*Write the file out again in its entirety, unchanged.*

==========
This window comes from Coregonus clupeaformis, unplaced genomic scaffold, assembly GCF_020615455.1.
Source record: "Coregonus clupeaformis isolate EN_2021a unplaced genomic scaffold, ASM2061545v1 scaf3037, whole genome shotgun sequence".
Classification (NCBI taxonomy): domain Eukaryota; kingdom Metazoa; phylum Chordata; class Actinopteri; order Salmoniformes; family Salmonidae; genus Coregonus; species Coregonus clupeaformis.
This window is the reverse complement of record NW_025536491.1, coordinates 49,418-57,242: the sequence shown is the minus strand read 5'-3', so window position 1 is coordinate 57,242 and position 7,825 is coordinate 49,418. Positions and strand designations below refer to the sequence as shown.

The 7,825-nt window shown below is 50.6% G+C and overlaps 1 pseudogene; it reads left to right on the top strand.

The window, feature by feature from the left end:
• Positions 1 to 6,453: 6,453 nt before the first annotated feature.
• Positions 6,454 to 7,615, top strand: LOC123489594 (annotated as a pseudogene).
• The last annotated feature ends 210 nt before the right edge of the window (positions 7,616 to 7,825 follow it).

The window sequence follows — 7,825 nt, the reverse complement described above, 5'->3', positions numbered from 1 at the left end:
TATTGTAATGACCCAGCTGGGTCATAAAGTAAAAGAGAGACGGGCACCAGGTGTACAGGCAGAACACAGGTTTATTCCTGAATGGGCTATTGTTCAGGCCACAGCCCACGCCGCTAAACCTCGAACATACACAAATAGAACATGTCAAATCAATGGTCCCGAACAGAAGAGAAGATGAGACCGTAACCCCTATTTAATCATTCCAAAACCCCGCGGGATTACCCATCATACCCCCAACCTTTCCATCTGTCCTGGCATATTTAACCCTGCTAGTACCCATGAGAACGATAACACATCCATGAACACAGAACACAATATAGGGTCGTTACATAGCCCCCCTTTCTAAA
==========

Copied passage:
This window comes from Coregonus clupeaformis, unplaced genomic scaffold, assembly GCF_020615455.1.
Source record: "Coregonus clupeaformis isolate EN_2021a unplaced genomic scaffold, ASM2061545v1 scaf3037, whole genome shotgun sequence".
Classification (NCBI taxonomy): domain Eukaryota; kingdom Metazoa; phylum Chordata; class Actinopteri; order Salmoniformes; family Salmonidae; genus Coregonus; species Coregonus clupeaformis.
This window is the reverse complement of record NW_025536491.1, coordinates 49,418-57,242: the sequence shown is the minus strand read 5'-3', so window position 1 is coordinate 57,242 and position 7,825 is coordinate 49,418. Positions and strand designations below refer to the sequence as shown.

The 7,825-nt window shown below is 50.6% G+C and overlaps 1 pseudogene; it reads left to right on the top strand.

The window, feature by feature from the left end:
• Positions 1 to 6,453: 6,453 nt before the first annotated feature.
• Positions 6,454 to 7,615, top strand: LOC123489594 (annotated as a pseudogene).
• The last annotated feature ends 210 nt before the right edge of the window (positions 7,616 to 7,825 follow it).

The window sequence follows — 7,825 nt, the reverse complement described above, 5'->3', positions numbered from 1 at the left end:
TATTGTAATGACCCAGCTGGGTCATAAAGTAAAAGAGAGACGGGCACCAGGTGTACAGGCAGAACACAGGTTTATTCCTGAATGGGCTATTGTTCAGGCCACAGCCCACGCCGCTAAACCTCGAACATACACAAATAGAACATGTCAAATCAATGGTCCCGAACAGAAGAGAAGATGAGACCGTAACCCCTATTTAATCATTCCAAAACCCCGCGGGATTACCCATCATACCCCCAACCTTTCCATCTGTCCTGGCATATTTAACCCTGCTAGTACCCATGAGAACGATAACACATCCATGAACACAGAACACAATATAGGGTCGTTACATAGCCCCCCTTTCTAAA